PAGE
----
MIAMI BEACH, Fla. — Researchers surveyed dermatologists and analyzed results of patients with acne who were treated with isotretinoin and found that frequent laboratory monitoring of the patients may be unnecessary, according to research presented at the American Academy of Dermatology annual meeting.
"Due to the rarity of significant adverse effects with isotretinoin therapy, the utility of frequent laboratory monitoring throughout treatment should be questioned,” researcher Timothy Hansen, MD, a third-year resident in the department of dermatology at Penn State Milton S. Hershey Medical Center, Hershey, Pa., told Healio.com.
Lipid and liver monitoring at weekly or biweekly intervals until the response is established has been part of the most recent labeling of isotretinoin, and there is little consensus regarding appropriate frequency and interval of laboratory testing, the study noted.
Researchers conducted a survey of 16 practicing dermatologists from the Penn State Department of Dermatology and identified 515 patients (mean age, 19 years; 313 males) who had been treated with isotretinoin at a regional medical center between May 2003 and July 2011.
Laboratory results were analyzed for serum triglyceride level, alanine aminotransferase, white blood cell count and platelet count. The proportion of patients with abnormalities at baseline or at any time during therapy was used to calculate incidence of laboratory abnormalities.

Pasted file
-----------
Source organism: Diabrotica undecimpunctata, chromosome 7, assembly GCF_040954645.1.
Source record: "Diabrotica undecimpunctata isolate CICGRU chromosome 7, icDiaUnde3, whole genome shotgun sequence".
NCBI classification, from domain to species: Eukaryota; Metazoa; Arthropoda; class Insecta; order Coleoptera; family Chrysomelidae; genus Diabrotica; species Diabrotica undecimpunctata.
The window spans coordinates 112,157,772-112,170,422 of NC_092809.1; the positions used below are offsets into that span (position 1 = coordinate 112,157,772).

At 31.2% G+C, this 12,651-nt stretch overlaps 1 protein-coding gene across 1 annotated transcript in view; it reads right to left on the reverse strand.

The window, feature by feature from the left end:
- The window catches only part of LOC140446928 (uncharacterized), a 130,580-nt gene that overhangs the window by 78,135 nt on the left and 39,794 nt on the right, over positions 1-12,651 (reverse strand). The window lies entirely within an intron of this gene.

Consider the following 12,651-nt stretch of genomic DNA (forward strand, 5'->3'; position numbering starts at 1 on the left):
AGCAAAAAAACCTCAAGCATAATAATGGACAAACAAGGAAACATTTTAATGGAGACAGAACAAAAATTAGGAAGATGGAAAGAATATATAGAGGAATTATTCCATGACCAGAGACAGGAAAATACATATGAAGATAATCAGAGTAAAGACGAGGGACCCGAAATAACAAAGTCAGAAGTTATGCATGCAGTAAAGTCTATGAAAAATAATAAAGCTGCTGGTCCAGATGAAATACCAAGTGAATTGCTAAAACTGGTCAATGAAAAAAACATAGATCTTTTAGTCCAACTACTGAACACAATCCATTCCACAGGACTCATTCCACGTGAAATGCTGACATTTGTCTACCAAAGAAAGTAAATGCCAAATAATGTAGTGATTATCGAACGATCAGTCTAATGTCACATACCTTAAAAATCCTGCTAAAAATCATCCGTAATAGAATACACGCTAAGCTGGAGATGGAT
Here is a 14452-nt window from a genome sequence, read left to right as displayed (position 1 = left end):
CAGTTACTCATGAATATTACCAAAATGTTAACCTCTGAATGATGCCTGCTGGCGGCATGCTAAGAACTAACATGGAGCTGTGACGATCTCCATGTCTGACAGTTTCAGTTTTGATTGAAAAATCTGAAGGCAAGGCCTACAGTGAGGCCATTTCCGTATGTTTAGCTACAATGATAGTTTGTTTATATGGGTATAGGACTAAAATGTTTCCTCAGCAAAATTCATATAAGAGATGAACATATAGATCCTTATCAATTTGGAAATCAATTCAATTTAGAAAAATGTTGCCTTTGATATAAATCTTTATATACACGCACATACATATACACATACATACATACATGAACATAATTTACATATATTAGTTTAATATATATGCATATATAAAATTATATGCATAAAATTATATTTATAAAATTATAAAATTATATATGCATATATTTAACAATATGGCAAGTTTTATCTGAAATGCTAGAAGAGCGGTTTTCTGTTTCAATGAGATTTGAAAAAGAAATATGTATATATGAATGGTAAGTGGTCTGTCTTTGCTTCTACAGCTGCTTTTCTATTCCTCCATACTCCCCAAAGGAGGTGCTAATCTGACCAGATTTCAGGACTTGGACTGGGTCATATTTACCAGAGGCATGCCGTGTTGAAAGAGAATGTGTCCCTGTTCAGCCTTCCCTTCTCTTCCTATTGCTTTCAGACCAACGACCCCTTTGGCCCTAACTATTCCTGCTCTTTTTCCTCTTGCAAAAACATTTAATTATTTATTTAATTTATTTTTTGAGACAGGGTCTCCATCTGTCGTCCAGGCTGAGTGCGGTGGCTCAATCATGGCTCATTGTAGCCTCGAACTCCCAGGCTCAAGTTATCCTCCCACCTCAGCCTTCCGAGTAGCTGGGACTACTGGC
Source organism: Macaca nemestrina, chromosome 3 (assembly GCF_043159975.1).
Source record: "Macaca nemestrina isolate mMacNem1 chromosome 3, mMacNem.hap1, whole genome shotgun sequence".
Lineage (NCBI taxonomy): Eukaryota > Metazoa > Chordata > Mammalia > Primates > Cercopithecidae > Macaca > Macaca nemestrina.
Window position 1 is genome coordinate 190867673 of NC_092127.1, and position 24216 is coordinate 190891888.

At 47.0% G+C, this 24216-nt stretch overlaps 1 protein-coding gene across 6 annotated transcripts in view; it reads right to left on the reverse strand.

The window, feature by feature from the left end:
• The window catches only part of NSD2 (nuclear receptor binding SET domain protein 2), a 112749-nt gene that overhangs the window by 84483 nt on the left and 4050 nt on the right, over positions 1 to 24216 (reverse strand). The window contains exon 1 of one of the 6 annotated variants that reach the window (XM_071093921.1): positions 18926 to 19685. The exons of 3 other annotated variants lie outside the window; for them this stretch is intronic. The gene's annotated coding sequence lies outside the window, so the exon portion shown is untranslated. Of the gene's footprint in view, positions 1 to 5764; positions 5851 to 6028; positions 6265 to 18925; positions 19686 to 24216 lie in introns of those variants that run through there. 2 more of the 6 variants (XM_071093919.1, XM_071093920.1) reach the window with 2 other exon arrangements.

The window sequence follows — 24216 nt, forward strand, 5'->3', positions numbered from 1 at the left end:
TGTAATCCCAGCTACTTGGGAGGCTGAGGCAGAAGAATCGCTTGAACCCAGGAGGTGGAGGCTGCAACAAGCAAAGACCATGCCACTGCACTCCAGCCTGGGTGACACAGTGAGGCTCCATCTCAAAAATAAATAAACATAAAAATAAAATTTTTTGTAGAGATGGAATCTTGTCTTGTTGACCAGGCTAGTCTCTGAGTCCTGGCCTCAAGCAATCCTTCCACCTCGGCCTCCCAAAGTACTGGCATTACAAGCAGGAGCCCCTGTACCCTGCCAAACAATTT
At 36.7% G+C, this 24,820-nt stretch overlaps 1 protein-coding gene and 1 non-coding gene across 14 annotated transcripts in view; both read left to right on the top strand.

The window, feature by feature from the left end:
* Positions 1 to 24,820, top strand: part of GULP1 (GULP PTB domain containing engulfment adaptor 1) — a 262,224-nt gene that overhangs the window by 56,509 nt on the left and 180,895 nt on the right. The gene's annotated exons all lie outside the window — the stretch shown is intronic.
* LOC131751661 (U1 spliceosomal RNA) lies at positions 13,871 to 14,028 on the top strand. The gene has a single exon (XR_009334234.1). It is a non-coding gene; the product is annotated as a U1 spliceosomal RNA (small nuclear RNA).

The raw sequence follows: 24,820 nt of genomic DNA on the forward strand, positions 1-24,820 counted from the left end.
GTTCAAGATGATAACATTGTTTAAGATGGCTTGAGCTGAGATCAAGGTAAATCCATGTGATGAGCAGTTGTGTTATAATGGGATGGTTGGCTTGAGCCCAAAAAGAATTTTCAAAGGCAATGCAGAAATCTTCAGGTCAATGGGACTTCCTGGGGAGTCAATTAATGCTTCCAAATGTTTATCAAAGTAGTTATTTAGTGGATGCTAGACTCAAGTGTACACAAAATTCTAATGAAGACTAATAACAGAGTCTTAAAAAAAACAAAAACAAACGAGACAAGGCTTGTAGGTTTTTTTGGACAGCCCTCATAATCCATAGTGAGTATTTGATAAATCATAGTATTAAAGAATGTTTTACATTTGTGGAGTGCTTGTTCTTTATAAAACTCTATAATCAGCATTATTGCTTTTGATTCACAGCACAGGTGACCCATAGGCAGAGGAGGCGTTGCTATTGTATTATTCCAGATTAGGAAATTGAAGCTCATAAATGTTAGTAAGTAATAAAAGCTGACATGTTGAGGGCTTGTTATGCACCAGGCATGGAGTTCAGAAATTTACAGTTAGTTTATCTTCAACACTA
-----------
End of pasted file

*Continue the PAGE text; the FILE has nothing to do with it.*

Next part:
Of the monitoring practices of the 16 dermatologists, six different frequency patterns were reported, with minimal testing beyond 2 months. Three variations of tests were ordered for liver and lipid profiles +/- complete blood count (CBC). By 30 days into treatment, 9.5% of all abnormalities (95% CI, 5.8%-14.4%) were first detected, and by 60 days into treatment, 67.7% of all abnormalities (95% CI, 60.7% -74.1%). The increase in abnormalities could be explained by a dose escalation of isotretinoin from 0.5 mg/kg/day to 1 mg/kg/day at one month for 64% of patients, the researchers reported.
Leukopenia and thrombocytopenia resolved or remained stable after continued therapy, and there were no patients who developed pancreatitis or persistent liver injury, according to the research results.
“As with other studies, we confirm the clinical insignificances of changes to CBC measurements on isotretinoin,” the researchers concluded. “This test may be eliminated from standard isotretinoin monitoring.
“There was an unexpected finding that most abnormalities are first detected beyond 30 days into isotretinoin therapy. This calls into question the practice of obtaining labs at the first treatment visit given the low yield in detecting abnormal values.”
– Bruce Thiel
For more information:
Hansen T. P5954 – Standardizing laboratory monitoring of patients undergoing isotretinoin treatment using a cost-effective and best evidence practice. Presented at: American Academy of Dermatology 2013 Annual Meeting; March 1-5, Miami Beach, Fla.